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Keywords:

  • Education, medical/*standards;
  • *decision making;
  • professional practice;
  • uncertaintly;
  • prejudice;
  • curriculum

Context

Intuition and uncertainty are inescapable conditions of many instances of clinical decision- making. Under such conditions biases and heuristics may operate, distorting the decision-making process. Physicians and students are generally unaware of these influences.

Purpose

To review the extant literature regarding the role of uncertainty and intuition and associated biases on medical decision-making, to highlight the implications this holds for medical education.

Content

Using literature identified via Medline and Bioethicsline searches of the past 3 decades, this paper reviews the sources of uncertainty in clinical practice and the role of intuitive decision-making. A detailed description of associated heuristics and biases is provided, and linked with demonstrable examples from medical decision-making.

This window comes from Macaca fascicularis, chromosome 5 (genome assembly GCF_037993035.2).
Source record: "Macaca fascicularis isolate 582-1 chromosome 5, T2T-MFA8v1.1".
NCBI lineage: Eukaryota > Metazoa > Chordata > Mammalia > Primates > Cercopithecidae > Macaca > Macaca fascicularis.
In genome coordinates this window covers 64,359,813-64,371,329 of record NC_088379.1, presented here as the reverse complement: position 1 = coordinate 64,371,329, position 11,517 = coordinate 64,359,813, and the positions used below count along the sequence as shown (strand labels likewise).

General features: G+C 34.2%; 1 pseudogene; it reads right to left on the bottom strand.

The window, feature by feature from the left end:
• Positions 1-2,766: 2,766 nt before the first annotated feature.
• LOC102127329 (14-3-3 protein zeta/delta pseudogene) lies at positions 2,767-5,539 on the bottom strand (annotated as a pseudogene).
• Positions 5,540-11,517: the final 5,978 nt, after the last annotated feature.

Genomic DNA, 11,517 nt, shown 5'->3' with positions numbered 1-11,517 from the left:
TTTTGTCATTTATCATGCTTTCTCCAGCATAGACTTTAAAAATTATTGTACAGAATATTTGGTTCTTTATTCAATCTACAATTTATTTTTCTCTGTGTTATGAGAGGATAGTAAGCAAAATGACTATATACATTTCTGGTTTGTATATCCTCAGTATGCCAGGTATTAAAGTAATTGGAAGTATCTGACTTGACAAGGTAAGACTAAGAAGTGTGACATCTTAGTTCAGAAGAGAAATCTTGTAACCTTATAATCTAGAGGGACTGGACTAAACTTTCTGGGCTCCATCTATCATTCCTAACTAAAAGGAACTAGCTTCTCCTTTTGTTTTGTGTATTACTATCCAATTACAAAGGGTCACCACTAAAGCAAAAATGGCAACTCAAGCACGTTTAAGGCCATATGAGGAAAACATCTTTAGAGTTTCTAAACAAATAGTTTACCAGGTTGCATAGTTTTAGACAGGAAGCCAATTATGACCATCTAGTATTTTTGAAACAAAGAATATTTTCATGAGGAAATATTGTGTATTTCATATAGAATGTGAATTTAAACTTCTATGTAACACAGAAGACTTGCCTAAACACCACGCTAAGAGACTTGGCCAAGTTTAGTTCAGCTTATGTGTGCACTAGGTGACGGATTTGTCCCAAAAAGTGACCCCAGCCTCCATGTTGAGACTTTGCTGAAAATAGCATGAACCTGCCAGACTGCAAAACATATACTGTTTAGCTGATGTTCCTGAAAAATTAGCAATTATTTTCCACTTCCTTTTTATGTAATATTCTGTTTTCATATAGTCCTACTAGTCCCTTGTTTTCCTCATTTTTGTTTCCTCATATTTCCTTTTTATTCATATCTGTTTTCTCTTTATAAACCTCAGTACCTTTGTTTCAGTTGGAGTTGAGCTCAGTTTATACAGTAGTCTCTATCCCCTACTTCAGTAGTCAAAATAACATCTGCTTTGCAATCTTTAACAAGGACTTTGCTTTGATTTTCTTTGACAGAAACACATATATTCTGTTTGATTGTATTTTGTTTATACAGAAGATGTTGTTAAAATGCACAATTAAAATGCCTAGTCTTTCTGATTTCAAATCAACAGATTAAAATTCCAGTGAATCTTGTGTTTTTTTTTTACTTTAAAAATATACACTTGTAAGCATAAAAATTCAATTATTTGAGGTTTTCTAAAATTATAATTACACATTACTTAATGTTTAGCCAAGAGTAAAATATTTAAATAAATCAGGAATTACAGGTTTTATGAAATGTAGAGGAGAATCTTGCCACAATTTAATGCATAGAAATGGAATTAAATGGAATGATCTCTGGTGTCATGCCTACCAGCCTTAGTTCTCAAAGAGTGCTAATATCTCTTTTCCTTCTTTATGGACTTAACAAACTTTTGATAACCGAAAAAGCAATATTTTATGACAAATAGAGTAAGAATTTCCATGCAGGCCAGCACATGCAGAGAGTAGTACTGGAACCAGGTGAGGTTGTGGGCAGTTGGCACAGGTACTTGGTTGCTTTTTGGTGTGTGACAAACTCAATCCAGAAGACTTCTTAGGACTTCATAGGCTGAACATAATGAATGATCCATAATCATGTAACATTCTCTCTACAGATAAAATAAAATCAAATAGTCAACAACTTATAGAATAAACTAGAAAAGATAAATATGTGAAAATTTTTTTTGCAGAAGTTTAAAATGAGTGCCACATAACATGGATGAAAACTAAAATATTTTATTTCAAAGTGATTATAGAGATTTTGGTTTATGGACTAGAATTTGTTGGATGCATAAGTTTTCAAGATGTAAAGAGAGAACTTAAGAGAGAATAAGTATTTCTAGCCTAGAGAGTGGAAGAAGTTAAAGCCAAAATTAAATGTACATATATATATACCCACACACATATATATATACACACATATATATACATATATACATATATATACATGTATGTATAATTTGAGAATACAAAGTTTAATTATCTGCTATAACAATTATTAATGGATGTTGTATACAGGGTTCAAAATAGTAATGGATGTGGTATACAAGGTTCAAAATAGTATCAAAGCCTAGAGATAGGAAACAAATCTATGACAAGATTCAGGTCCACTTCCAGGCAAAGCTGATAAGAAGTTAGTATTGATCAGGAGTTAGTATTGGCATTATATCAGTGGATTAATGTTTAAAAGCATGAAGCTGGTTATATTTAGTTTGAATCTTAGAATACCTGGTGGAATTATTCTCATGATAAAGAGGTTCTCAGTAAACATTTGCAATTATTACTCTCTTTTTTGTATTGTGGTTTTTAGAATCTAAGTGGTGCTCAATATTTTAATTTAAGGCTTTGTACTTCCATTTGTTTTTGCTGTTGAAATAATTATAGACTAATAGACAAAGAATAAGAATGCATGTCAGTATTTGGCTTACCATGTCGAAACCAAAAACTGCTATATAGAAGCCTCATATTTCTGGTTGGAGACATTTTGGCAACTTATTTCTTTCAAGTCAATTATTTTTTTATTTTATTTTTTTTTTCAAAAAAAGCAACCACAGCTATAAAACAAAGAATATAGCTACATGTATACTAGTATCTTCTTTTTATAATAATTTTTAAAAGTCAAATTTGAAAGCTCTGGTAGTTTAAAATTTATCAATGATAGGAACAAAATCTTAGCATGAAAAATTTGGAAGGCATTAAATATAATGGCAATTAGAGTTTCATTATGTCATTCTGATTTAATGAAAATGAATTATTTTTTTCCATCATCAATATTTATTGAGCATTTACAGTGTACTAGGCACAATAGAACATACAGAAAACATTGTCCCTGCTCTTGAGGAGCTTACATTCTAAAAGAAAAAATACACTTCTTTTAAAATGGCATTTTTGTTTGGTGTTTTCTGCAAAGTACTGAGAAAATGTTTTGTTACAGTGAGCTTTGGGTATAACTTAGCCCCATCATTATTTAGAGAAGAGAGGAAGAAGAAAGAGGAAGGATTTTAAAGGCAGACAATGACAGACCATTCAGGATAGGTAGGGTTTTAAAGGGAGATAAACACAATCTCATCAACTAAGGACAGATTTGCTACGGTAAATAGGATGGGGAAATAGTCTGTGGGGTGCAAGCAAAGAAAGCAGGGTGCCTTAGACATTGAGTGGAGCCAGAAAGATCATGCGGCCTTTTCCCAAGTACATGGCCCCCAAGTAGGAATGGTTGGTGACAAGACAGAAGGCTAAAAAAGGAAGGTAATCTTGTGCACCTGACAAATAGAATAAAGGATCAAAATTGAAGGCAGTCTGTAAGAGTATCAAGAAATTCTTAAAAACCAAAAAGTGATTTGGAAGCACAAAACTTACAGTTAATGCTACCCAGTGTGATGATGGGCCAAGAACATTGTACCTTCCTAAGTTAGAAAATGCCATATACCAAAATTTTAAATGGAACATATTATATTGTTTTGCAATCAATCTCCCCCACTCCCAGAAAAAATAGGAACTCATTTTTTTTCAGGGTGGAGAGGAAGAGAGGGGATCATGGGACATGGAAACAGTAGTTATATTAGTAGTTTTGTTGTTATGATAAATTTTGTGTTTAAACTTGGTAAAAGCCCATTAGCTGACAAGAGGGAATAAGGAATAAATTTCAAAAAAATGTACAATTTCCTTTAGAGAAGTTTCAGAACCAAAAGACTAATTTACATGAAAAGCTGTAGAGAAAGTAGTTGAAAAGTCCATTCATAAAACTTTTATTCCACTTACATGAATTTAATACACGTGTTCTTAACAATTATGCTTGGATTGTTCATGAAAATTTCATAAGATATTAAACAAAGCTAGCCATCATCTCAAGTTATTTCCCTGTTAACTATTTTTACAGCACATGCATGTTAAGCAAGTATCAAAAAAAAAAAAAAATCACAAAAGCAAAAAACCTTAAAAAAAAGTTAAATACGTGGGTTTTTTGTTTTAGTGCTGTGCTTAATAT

Conclusions

It is argued that although uncertainty can be reduced, it can never be completely eliminated from decision-making. Therefore most decision-making performed in medicine contains an irreducible intuitive element and is thus vulnerable to these biases and heuristics. Given that few medical curricula overtly address the process of medical decision-making, both medical students and physicians remain vulnerable to these effects on their own (and their patients') decision-making. Insight via education appears the major means in which to avoid distorting decision-making processes.